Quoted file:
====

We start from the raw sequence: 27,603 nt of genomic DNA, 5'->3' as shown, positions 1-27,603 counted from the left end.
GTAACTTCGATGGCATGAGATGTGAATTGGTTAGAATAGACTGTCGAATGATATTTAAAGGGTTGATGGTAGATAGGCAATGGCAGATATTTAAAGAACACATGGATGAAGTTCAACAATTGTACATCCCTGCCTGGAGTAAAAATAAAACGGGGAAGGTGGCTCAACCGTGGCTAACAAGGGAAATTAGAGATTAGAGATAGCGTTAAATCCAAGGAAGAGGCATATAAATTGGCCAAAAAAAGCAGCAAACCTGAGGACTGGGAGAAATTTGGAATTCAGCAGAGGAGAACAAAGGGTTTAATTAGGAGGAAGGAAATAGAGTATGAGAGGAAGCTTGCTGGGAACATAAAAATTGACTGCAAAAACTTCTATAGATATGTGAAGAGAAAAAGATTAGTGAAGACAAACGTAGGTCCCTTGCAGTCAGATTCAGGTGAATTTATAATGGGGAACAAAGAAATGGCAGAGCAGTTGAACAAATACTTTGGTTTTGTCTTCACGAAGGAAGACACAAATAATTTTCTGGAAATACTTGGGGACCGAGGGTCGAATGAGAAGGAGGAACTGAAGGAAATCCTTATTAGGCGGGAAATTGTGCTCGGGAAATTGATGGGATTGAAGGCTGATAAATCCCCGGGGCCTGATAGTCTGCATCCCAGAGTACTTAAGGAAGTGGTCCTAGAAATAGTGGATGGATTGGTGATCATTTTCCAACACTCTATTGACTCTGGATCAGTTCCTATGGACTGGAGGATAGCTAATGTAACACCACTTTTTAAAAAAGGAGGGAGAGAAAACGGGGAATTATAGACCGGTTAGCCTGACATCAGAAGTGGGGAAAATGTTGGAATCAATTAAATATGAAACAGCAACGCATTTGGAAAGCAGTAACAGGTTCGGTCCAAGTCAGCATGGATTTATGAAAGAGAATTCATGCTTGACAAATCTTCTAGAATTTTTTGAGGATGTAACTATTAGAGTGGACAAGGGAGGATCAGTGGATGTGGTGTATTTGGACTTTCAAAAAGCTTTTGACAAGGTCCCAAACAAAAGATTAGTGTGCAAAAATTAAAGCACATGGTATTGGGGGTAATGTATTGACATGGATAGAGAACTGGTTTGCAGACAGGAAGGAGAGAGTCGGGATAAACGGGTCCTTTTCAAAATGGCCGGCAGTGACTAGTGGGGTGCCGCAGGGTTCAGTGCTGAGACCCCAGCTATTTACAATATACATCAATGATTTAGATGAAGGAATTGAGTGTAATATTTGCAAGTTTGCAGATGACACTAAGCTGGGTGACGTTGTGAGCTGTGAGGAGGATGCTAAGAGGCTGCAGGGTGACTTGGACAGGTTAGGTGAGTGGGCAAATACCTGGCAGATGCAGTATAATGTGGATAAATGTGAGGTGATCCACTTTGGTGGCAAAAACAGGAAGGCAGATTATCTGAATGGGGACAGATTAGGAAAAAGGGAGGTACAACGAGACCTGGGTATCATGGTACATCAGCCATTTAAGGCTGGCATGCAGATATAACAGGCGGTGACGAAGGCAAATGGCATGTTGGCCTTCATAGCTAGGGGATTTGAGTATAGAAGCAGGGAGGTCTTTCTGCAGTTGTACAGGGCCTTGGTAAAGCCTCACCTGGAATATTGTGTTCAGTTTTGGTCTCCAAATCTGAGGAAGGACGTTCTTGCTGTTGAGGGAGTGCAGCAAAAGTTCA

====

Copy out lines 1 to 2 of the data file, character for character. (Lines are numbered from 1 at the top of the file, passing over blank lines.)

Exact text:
We start from the raw sequence: 27,603 nt of genomic DNA, 5'->3' as shown, positions 1-27,603 counted from the left end.
GTAACTTCGATGGCATGAGATGTGAATTGGTTAGAATAGACTGTCGAATGATATTTAAAGGGTTGATGGTAGATAGGCAATGGCAGATATTTAAAGAACACATGGATGAAGTTCAACAATTGTACATCCCTGCCTGGAGTAAAAATAAAACGGGGAAGGTGGCTCAACCGTGGCTAACAAGGGAAATTAGAGATTAGAGATAGCGTTAAATCCAAGGAAGAGGCATATAAATTGGCCAAAAAAAGCAGCAAACCTGAGGACTGGGAGAAATTTGGAATTCAGCAGAGGAGAACAAAGGGTTTAATTAGGAGGAAGGAAATAGAGTATGAGAGGAAGCTTGCTGGGAACATAAAAATTGACTGCAAAAACTTCTATAGATATGTGAAGAGAAAAAGATTAGTGAAGACAAACGTAGGTCCCTTGCAGTCAGATTCAGGTGAATTTATAATGGGGAACAAAGAAATGGCAGAGCAGTTGAACAAATACTTTGGTTTTGTCTTCACGAAGGAAGACACAAATAATTTTCTGGAAATACTTGGGGACCGAGGGTCGAATGAGAAGGAGGAACTGAAGGAAATCCTTATTAGGCGGGAAATTGTGCTCGGGAAATTGATGGGATTGAAGGCTGATAAATCCCCGGGGCCTGATAGTCTGCATCCCAGAGTACTTAAGGAAGTGGTCCTAGAAATAGTGGATGGATTGGTGATCATTTTCCAACACTCTATTGACTCTGGATCAGTTCCTATGGACTGGAGGATAGCTAATGTAACACCACTTTTTAAAAAAGGAGGGAGAGAAAACGGGGAATTATAGACCGGTTAGCCTGACATCAGAAGTGGGGAAAATGTTGGAATCAATTAAATATGAAACAGCAACGCATTTGGAAAGCAGTAACAGGTTCGGTCCAAGTCAGCATGGATTTATGAAAGAGAATTCATGCTTGACAAATCTTCTAGAATTTTTTGAGGATGTAACTATTAGAGTGGACAAGGGAGGATCAGTGGATGTGGTGTATTTGGACTTTCAAAAAGCTTTTGACAAGGTCCCAAACAAAAGATTAGTGTGCAAAAATTAAAGCACATGGTATTGGGGGTAATGTATTGACATGGATAGAGAACTGGTTTGCAGACAGGAAGGAGAGAGTCGGGATAAACGGGTCCTTTTCAAAATGGCCGGCAGTGACTAGTGGGGTGCCGCAGGGTTCAGTGCTGAGACCCCAGCTATTTACAATATACATCAATGATTTAGATGAAGGAATTGAGTGTAATATTTGCAAGTTTGCAGATGACACTAAGCTGGGTGACGTTGTGAGCTGTGAGGAGGATGCTAAGAGGCTGCAGGGTGACTTGGACAGGTTAGGTGAGTGGGCAAATACCTGGCAGATGCAGTATAATGTGGATAAATGTGAGGTGATCCACTTTGGTGGCAAAAACAGGAAGGCAGATTATCTGAATGGGGACAGATTAGGAAAAAGGGAGGTACAACGAGACCTGGGTATCATGGTACATCAGCCATTTAAGGCTGGCATGCAGATATAACAGGCGGTGACGAAGGCAAATGGCATGTTGGCCTTCATAGCTAGGGGATTTGAGTATAGAAGCAGGGAGGTCTTTCTGCAGTTGTACAGGGCCTTGGTAAAGCCTCACCTGGAATATTGTGTTCAGTTTTGGTCTCCAAATCTGAGGAAGGACGTTCTTGCTGTTGAGGGAGTGCAGCAAAAGTTCA